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At the risk of getting scolded again for resurrecting an old thread, maybe they will remember I was founder of this forum after I suggested it to Tac and they’ll cut me some slack...😉

The P-51 WAS the possibly the most important Allied plane of the European war, mainly due to its range. It was the only plane that could escort all the way there and back anywhere in the Reich, from England. (OK the P-38 could too, but the Allisons simply could not perform in dogfights at altitude)

Herman Goering said he knew the war was lost the first time he saw Allied Fighters over Berlin, and what he was looking at was Mustangs.

BUT the P-47 MAY have been the better fighter. It could outroll virtually any other fighter of the era. Gabreski quite possibly might have finished the war as top Ace, IF he didn’t bend his prop on some hill during a LOW😎 level strafing run late in the war and have to put it in and was captured.

A Mustang would NEVER do that...not only the vulnerable radiator that someone already pointed out, but that belly mounted intake picked up crap at very low altitude.

Yes they used it in Korea for CAS, but only because they didn’t have a radial powered fighter. They should’ve brought back the “Jug” for that, or used Corsairs like the Marines and Navy. They learned and used the Skyraider (they got from the Navy!) in Vietnam...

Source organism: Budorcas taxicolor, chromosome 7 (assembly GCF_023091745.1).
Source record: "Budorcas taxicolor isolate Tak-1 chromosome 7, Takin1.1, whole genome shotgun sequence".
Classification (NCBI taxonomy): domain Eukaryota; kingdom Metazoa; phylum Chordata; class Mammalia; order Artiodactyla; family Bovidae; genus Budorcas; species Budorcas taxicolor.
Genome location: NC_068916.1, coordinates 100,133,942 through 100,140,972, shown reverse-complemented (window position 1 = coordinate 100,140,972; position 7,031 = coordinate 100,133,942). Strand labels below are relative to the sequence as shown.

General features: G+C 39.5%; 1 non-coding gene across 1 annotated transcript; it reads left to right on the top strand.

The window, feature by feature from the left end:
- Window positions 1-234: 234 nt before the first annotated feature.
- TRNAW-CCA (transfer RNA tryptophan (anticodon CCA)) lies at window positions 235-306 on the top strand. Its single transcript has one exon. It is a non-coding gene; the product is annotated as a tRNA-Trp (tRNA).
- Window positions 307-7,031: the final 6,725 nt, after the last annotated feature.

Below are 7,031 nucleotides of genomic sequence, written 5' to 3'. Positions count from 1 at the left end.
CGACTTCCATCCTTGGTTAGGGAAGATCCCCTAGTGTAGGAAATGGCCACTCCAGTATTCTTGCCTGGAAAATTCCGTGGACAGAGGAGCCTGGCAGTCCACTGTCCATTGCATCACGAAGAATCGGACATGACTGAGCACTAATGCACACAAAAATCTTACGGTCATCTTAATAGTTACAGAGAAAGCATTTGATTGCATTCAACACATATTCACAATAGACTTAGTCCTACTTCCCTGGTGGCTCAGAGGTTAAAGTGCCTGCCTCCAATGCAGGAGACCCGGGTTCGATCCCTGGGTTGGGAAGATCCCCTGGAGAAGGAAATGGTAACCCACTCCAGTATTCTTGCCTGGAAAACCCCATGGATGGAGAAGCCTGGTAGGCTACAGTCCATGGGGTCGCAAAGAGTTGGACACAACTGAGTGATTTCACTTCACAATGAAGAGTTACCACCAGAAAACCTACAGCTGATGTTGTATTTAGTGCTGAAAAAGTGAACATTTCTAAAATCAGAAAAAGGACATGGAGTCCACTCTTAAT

Quite probably if we could’ve figured out how to squeeze another 5-600 miles of range out of a Jug, and most certainly if we didn’t try the Merlin (It wasn’t much better than the P-40 with the Allison) we would’ve known the Mustang as the little used A-36....😉
 

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At the risk of getting scolded again for resurrecting an old thread, maybe they will remember I was founder of this forum after I suggested it to Tac and they’ll cut me some slack...😉
Your 6 months older than I am, You have seniority Sir. the floor is yours.
 

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I love WWII aviation and for many years ran the show and race circuit becoming friends with several of the Aces of that war including a warm relationship with Pappy Boyington ( he either liked you or paid one no attention ). I remember Bob Love would take off the runway in his Mustang and do a four point roll just as soon as his wingtips would clear the ground....awesome!
 

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Numerous trips to Dayton Air Show in 80s and 90s.....for me the P-51's were Always the highlight for me....been 10 yrs since I've seen one in person ☹